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Edward Abbey

"The few such writers whom I wholly admire are those, like Thoreau, who went far beyond simple nature writing to become critics of society, of the state, of our modern industrial culture. . . . It is not enough to understand nature; the point is to save it."--Edward Abbey, Desert Solitaire

"The quality in [Edward Abbey] that I most prize, the one that removes him from the company of the writers I respect and puts him in the company, the smaller company, of the writers I love, is that he sees the gravity, the great danger, of the predicament we are now in, he tells it unswervingly, and he defends unflinchingly the heritage and the qualities that may preserve us. I read him, that is to say, for consolation, for the comfort of being told the truth."--Wendell Berry

Edward Abbey was born in Home, Pennsylvania in 1927. He was educated at the University of New Mexico and the University of Edinburgh. He died at his home in Oracle, Arizona, in 1989. His nineteen books include:

  • Desert Solitaire
  • The Monkey Wrench Gang
  • Abbey's Road
  • Beyond the Wall: Essays from the Outside
  • Cactus Country
  • Good News
  • Hayduke Lives!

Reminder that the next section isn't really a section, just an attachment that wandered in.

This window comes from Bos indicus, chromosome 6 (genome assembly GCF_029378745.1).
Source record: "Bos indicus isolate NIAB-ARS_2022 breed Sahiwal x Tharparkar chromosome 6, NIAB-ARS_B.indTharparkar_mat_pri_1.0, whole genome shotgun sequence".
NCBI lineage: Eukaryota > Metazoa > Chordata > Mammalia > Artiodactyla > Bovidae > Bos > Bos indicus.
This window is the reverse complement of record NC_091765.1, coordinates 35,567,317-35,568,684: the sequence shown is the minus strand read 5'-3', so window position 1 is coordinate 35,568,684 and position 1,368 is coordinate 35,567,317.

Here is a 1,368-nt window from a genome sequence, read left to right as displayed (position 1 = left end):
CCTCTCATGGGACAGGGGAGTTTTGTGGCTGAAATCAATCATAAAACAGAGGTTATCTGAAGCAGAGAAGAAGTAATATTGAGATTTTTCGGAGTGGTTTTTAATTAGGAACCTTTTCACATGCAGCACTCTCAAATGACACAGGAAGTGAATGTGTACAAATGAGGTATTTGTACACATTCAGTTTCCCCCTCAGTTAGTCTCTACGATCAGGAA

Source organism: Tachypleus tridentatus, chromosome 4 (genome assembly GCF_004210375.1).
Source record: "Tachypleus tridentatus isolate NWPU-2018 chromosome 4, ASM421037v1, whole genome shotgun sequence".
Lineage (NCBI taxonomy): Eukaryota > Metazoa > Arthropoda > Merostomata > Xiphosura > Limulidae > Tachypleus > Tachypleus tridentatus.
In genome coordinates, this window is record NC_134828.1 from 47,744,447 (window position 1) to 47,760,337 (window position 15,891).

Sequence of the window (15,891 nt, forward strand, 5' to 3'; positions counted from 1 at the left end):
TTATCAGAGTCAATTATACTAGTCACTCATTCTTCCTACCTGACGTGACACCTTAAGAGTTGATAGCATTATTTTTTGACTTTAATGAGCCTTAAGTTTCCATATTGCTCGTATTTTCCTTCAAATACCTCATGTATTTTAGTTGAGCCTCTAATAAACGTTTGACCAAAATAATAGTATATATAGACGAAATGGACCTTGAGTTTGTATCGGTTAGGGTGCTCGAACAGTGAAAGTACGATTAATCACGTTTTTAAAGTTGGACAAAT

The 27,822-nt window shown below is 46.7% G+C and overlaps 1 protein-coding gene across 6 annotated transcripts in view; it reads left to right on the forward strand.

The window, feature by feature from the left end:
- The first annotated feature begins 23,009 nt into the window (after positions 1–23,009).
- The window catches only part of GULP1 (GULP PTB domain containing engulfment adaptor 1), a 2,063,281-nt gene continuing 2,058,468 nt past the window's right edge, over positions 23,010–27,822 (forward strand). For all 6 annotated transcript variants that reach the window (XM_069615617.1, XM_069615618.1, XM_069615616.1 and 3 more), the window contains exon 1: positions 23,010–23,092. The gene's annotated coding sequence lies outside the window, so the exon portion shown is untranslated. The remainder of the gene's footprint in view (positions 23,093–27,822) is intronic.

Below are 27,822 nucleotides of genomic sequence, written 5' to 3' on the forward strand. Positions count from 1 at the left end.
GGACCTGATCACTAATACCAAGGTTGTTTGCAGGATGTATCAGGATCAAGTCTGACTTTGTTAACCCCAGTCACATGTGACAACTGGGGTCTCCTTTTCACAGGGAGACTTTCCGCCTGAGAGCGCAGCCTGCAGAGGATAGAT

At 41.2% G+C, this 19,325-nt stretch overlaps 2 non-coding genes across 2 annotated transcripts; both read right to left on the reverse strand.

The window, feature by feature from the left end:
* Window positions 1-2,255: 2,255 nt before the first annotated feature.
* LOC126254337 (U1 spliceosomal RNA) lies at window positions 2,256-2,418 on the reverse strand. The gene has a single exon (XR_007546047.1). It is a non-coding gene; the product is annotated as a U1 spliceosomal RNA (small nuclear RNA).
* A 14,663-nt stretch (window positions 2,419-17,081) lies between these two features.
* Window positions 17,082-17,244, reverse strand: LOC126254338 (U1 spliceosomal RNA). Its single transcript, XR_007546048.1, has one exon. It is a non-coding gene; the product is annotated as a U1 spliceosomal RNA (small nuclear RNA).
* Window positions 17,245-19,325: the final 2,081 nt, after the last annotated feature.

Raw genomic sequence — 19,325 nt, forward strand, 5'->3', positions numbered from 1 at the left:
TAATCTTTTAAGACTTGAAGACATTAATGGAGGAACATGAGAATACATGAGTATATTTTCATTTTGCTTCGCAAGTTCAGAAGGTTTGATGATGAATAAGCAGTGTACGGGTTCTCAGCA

"Following a stint in the army, Abbey moved to the southwest in 1947. He enrolled at the University of New Mexico under the GI Bill, taking ten years to earn a master's degree in philosophy, for which he wrote a thesis on "Anarchism and the Morality of Violence." In 1956 and 1957, and again several years later, he worked as a ranger at Arches National Monument in Utah, spending April through September maintaining trails, greeting the public and collecting campground fees. He stored his gear and food in a house trailer provided by the government, and ate and slept outdoors under a ramada he constructed himself. His first three works, all novels, were commercial failures: so, following the advice of a New York publisher to "write about something you know," he typed up an account of "those two seamless perfect seasons" at Arches and sent it to his agent. Thus Desert Solitaire was born."-- from "Desert Solitaire" by Don Scheese in The Ecocritism Reader

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